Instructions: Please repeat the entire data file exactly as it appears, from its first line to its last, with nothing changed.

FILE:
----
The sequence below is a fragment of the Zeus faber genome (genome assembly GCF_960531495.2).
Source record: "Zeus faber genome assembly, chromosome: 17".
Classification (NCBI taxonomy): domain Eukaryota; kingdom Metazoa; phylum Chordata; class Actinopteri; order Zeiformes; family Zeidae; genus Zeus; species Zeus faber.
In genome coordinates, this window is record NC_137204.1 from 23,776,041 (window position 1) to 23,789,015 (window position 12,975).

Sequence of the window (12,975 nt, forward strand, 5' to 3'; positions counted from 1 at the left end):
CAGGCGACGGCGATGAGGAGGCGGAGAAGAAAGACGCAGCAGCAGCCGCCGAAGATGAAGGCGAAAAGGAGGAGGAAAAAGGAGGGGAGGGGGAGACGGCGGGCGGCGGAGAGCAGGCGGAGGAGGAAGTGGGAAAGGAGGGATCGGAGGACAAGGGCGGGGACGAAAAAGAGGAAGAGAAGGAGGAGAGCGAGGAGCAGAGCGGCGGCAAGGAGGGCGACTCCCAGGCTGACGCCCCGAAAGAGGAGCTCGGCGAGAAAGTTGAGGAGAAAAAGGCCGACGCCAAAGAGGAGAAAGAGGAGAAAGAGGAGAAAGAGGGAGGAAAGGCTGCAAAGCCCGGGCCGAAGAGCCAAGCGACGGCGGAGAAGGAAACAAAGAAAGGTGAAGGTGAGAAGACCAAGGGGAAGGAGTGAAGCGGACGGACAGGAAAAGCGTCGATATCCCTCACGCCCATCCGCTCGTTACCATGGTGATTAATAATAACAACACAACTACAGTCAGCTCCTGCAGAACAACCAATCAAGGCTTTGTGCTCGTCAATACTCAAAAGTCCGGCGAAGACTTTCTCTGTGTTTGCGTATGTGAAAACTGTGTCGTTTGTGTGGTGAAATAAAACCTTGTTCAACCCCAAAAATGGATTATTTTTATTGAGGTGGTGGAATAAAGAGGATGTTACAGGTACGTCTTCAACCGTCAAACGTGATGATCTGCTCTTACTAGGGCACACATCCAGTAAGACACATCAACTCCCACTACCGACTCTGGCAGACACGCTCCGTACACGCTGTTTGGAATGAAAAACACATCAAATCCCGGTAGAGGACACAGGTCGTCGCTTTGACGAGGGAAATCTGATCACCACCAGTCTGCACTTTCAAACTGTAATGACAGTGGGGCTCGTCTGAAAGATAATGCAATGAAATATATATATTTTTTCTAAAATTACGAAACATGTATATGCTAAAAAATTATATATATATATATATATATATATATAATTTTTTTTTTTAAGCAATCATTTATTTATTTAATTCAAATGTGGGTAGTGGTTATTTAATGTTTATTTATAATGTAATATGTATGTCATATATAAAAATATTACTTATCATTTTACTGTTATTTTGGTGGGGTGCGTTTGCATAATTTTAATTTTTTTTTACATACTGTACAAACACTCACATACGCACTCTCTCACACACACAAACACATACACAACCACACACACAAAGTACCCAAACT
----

The sequence below is a fragment of the Zeus faber genome (genome assembly GCF_960531495.2).
Source record: "Zeus faber genome assembly, chromosome: 17".
Classification (NCBI taxonomy): domain Eukaryota; kingdom Metazoa; phylum Chordata; class Actinopteri; order Zeiformes; family Zeidae; genus Zeus; species Zeus faber.
In genome coordinates, this window is record NC_137204.1 from 23,776,041 (window position 1) to 23,789,015 (window position 12,975).

Sequence of the window (12,975 nt, forward strand, 5' to 3'; positions counted from 1 at the left end):
CAGGCGACGGCGATGAGGAGGCGGAGAAGAAAGACGCAGCAGCAGCCGCCGAAGATGAAGGCGAAAAGGAGGAGGAAAAAGGAGGGGAGGGGGAGACGGCGGGCGGCGGAGAGCAGGCGGAGGAGGAAGTGGGAAAGGAGGGATCGGAGGACAAGGGCGGGGACGAAAAAGAGGAAGAGAAGGAGGAGAGCGAGGAGCAGAGCGGCGGCAAGGAGGGCGACTCCCAGGCTGACGCCCCGAAAGAGGAGCTCGGCGAGAAAGTTGAGGAGAAAAAGGCCGACGCCAAAGAGGAGAAAGAGGAGAAAGAGGAGAAAGAGGGAGGAAAGGCTGCAAAGCCCGGGCCGAAGAGCCAAGCGACGGCGGAGAAGGAAACAAAGAAAGGTGAAGGTGAGAAGACCAAGGGGAAGGAGTGAAGCGGACGGACAGGAAAAGCGTCGATATCCCTCACGCCCATCCGCTCGTTACCATGGTGATTAATAATAACAACACAACTACAGTCAGCTCCTGCAGAACAACCAATCAAGGCTTTGTGCTCGTCAATACTCAAAAGTCCGGCGAAGACTTTCTCTGTGTTTGCGTATGTGAAAACTGTGTCGTTTGTGTGGTGAAATAAAACCTTGTTCAACCCCAAAAATGGATTATTTTTATTGAGGTGGTGGAATAAAGAGGATGTTACAGGTACGTCTTCAACCGTCAAACGTGATGATCTGCTCTTACTAGGGCACACATCCAGTAAGACACATCAACTCCCACTACCGACTCTGGCAGACACGCTCCGTACACGCTGTTTGGAATGAAAAACACATCAAATCCCGGTAGAGGACACAGGTCGTCGCTTTGACGAGGGAAATCTGATCACCACCAGTCTGCACTTTCAAACTGTAATGACAGTGGGGCTCGTCTGAAAGATAATGCAATGAAATATATATATTTTTTCTAAAATTACGAAACATGTATATGCTAAAAAATTATATATATATATATATATATATATATAATTTTTTTTTTTAAGCAATCATTTATTTATTTAATTCAAATGTGGGTAGTGGTTATTTAATGTTTATTTATAATGTAATATGTATGTCATATATAAAAATATTACTTATCATTTTACTGTTATTTTGGTGGGGTGCGTTTGCATAATTTTAATTTTTTTTTACATACTGTACAAACACTCACATACGCACTCTCTCACACACACAAACACATACACAACCACACACACAAAGTACCCAAACT